It’s Wednesday, March 18, and a new bill wants to give lithium-ion batteries a second life.
As with plastic bottles and aluminum cans, Americans suck at recycling the lithium-ion batteries in laptops, iPhones, and Teslas. A new bill circulating in Congress, the Battery and Critical Mineral Recycling Act of 2020, seeks to change that by finding new ways to recover the lithium stashed in your broken old phone.
Experts warn that lithium mines may soon struggle to keep up with global demand for electric car batteries and renewable energy storage. As Maddie Stone reports for Grist, the new bill heeds this warning and promotes mining our landfills, scrapyards, and closet shelves to extract lithium from spent batteries and reuse the valuable element to make new batteries. It would fund competition for inventing a better recycling process, since current recycling technologies are energy intensive, difficult, and produce toxic byproducts. The bill would also pump money into battery recycling collection programs and labeling programs that inform consumers how to recycle their spent batteries.
The ongoing COVID-19 pandemic means that the new battery bill isn’t likely to be a priority in Congress anytime soon. But it’s a solid starting point for an issue we’ll have to tackle to make a sustainable green transition a reality.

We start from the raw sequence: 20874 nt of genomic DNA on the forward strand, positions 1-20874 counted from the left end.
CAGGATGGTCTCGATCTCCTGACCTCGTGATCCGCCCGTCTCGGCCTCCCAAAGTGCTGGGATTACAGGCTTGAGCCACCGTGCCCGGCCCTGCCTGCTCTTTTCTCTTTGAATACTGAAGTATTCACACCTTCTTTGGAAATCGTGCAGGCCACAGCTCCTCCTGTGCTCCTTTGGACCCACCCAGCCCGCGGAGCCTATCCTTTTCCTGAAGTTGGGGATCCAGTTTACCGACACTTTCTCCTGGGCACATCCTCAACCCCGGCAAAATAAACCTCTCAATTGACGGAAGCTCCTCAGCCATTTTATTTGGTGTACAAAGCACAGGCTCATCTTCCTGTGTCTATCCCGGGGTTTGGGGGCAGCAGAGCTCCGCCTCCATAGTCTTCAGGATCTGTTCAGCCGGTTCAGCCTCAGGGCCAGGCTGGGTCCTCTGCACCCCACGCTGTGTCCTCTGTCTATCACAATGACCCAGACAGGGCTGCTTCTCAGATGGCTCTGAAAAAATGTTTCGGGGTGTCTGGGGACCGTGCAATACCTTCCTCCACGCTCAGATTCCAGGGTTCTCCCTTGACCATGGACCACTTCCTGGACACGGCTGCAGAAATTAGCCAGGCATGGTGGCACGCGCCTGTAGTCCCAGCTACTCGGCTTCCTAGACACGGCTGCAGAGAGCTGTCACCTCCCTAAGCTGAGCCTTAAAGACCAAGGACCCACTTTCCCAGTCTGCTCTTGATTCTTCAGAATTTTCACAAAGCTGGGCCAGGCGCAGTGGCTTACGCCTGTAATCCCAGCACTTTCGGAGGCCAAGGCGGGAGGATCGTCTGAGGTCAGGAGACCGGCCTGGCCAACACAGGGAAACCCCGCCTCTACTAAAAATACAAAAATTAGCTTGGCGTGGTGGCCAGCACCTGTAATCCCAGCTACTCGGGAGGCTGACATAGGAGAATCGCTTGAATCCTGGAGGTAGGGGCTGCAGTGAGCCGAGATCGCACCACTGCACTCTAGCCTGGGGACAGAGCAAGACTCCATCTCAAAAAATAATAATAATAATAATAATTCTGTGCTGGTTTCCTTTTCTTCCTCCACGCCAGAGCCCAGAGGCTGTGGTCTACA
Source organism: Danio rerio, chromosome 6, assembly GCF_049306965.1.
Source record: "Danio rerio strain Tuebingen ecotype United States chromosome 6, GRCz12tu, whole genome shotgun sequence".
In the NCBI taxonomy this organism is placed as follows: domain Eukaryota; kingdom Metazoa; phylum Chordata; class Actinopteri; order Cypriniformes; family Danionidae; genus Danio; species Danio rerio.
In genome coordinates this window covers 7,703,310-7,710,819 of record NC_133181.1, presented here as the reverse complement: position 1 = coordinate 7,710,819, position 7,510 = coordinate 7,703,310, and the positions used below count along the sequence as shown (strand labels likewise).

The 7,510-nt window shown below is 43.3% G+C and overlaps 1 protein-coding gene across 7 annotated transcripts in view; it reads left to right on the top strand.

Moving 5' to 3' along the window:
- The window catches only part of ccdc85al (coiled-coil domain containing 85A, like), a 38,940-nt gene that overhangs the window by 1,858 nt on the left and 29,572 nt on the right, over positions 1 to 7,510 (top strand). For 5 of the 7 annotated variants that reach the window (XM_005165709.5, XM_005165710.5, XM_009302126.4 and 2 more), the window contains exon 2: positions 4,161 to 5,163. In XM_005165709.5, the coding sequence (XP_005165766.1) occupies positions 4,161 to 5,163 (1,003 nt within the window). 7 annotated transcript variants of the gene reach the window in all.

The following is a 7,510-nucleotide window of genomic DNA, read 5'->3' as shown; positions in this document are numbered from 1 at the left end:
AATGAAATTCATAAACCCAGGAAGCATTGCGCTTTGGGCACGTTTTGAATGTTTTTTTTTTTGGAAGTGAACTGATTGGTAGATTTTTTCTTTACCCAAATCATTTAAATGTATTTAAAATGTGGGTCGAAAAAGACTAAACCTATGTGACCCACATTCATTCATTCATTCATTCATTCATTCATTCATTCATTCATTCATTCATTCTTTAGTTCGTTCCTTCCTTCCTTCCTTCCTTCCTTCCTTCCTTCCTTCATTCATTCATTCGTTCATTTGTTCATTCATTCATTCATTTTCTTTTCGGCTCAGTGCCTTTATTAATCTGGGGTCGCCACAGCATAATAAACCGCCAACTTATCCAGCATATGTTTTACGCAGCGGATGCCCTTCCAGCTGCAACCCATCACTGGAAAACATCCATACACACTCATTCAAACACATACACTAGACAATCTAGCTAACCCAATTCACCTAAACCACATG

Wall Street poured $2.7 trillion into fossil fuel companies between 2016 and 2019, according to a new analysis. JPMorgan Chase, whose economists recently wrote an internal report arguing that climate change is a threat to humanity, leads the list of fossil-fuel funders with a whopping $269 billion invested in oil, gas, and coal extraction.
China may relax its emissions rules to help carmakers and other industries recover from the economic fallout from the coronavirus. For two months, shuttered factories briefly caused clear skies over notoriously polluted cities like Beijing and Shanghai. Now, however, Chinese authorities are considering delaying the rollout of new emissions standards to help car companies.
Elon Musk, Tesla’s billionaire CEO, tried to keep a Bay Area Tesla manufacturing plant open despite the global pandemic — but is now being ordered by Alameda County to comply with a three-week lockdown. The county sheriff’s office announced on Tuesday that the electric vehicle company is “not an essential business,” just a day after Tesla told employees that it would continue manufacturing amid the crisis.